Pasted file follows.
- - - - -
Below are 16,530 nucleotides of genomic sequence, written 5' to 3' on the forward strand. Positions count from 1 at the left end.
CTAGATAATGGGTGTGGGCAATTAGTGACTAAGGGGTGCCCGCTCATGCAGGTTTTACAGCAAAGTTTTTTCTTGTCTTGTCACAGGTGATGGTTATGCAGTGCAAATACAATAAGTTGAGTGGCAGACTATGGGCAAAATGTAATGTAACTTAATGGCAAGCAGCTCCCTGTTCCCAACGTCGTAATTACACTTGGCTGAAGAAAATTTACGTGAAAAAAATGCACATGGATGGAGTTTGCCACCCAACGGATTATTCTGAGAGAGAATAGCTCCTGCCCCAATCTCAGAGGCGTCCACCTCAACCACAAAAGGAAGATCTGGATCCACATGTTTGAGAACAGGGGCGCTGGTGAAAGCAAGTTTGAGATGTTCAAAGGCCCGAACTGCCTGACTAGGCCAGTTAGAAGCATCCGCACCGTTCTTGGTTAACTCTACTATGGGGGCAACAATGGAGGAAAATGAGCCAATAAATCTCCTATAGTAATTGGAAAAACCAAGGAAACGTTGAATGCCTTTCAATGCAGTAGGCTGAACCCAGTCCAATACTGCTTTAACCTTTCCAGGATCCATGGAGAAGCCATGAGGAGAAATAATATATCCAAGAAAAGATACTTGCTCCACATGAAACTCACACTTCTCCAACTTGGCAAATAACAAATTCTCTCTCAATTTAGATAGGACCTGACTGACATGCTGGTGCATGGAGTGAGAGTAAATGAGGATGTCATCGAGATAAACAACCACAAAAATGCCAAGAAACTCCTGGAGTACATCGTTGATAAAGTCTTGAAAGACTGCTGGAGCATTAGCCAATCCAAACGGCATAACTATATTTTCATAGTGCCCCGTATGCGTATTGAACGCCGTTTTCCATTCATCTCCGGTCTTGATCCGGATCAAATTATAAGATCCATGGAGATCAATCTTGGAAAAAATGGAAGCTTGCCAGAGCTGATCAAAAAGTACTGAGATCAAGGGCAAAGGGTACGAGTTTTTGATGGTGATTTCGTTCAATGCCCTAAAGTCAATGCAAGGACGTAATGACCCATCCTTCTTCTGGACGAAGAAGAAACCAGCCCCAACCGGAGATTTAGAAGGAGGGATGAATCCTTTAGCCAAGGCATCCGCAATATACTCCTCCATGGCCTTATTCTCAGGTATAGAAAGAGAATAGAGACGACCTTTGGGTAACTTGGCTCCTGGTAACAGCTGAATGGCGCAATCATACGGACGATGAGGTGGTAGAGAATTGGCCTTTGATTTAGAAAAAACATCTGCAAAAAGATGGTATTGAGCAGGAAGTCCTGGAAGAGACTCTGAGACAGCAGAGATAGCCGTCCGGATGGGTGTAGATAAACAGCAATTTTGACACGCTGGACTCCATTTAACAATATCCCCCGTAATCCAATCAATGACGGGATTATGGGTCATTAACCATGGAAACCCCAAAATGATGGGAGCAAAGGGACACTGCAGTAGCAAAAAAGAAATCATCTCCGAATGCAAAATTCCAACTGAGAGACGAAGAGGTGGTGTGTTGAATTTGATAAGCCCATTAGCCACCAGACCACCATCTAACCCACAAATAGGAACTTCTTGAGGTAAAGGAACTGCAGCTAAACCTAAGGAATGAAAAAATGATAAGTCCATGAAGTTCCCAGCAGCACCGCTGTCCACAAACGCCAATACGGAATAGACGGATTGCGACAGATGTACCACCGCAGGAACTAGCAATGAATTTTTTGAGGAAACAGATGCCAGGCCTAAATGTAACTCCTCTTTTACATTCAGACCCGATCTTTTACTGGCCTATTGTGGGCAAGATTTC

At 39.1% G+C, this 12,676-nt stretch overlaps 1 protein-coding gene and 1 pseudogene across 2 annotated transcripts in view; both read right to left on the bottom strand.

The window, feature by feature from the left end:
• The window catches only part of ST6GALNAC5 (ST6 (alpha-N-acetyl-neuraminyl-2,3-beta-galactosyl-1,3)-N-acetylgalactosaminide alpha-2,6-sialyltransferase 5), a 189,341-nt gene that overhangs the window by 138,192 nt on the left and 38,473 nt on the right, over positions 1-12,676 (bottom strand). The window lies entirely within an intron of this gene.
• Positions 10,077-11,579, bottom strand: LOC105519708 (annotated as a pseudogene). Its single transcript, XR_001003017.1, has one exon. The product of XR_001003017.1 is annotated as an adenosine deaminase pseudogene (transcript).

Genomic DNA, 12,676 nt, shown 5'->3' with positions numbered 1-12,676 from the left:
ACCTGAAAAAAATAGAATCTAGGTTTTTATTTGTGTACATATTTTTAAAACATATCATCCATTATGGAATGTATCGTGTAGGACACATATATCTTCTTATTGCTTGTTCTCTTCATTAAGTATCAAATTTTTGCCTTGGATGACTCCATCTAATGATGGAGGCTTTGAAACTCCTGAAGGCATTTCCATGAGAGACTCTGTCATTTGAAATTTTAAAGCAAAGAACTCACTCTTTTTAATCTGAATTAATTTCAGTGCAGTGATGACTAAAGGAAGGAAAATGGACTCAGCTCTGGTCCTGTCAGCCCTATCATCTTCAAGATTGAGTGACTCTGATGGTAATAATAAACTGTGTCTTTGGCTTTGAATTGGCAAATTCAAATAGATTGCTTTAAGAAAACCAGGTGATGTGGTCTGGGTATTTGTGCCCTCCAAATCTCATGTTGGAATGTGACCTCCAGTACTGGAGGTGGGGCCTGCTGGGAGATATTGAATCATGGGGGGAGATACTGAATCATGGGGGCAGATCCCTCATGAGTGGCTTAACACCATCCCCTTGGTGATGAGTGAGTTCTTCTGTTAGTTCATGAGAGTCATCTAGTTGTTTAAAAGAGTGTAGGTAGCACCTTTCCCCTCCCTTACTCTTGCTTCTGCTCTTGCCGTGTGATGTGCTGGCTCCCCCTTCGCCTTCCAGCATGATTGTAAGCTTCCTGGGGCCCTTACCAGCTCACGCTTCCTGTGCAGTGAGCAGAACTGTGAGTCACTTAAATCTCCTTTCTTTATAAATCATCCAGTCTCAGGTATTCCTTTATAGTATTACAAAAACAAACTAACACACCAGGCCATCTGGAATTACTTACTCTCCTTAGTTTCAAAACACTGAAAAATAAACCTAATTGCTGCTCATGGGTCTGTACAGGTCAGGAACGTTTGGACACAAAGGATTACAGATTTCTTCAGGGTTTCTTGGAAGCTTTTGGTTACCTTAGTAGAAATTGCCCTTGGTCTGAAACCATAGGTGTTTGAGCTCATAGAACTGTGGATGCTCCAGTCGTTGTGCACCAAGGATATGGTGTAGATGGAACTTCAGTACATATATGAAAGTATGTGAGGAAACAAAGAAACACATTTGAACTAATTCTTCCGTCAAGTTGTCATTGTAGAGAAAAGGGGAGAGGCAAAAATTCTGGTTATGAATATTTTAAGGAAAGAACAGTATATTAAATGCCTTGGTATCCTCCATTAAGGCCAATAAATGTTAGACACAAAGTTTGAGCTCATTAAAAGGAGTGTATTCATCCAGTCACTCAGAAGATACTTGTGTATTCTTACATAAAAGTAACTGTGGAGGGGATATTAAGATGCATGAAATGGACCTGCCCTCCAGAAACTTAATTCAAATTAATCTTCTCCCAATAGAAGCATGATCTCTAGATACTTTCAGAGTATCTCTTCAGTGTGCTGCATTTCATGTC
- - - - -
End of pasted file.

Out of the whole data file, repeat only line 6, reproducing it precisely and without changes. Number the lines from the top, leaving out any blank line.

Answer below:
• Positions 10,077-11,579, bottom strand: LOC105519708 (annotated as a pseudogene). Its single transcript, XR_001003017.1, has one exon. The product of XR_001003017.1 is annotated as an adenosine deaminase pseudogene (transcript).